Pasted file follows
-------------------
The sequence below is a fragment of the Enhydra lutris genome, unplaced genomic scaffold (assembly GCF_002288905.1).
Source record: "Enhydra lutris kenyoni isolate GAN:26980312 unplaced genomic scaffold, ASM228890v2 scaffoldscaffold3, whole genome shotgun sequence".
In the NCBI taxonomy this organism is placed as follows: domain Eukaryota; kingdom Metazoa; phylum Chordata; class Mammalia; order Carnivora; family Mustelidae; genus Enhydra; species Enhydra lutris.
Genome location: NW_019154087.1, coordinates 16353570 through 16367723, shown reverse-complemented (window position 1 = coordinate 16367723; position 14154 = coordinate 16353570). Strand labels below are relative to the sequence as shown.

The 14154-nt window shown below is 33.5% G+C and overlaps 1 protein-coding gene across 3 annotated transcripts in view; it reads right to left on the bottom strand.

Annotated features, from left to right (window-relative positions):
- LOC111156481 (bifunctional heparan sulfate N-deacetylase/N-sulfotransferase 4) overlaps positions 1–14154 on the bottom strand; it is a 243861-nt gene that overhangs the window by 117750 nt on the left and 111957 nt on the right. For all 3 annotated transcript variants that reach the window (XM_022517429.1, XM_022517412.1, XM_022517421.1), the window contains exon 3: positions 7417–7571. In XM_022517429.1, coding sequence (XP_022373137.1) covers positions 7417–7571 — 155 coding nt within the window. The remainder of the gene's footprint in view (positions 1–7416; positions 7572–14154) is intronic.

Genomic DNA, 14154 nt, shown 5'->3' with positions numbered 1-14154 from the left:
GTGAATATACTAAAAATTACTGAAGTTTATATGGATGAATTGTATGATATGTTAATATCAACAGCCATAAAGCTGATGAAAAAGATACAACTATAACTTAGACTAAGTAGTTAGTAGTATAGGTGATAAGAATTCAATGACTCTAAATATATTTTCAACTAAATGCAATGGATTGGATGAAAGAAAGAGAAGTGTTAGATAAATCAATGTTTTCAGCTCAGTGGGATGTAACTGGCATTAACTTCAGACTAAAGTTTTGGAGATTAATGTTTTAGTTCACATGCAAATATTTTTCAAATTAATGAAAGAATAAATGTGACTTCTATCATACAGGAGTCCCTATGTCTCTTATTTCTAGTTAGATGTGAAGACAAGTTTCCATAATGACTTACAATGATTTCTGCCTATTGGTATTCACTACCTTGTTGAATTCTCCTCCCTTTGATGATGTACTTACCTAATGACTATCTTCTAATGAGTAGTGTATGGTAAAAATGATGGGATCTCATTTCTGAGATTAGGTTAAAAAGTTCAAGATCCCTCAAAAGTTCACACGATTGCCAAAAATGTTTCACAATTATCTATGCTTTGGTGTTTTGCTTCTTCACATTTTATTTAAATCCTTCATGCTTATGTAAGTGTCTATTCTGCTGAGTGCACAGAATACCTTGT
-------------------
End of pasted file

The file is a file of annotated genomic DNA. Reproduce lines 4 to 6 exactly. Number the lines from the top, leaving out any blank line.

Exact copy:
Genome location: NW_019154087.1, coordinates 16353570 through 16367723, shown reverse-complemented (window position 1 = coordinate 16367723; position 14154 = coordinate 16353570). Strand labels below are relative to the sequence as shown.

The 14154-nt window shown below is 33.5% G+C and overlaps 1 protein-coding gene across 3 annotated transcripts in view; it reads right to left on the bottom strand.

Annotated features, from left to right (window-relative positions):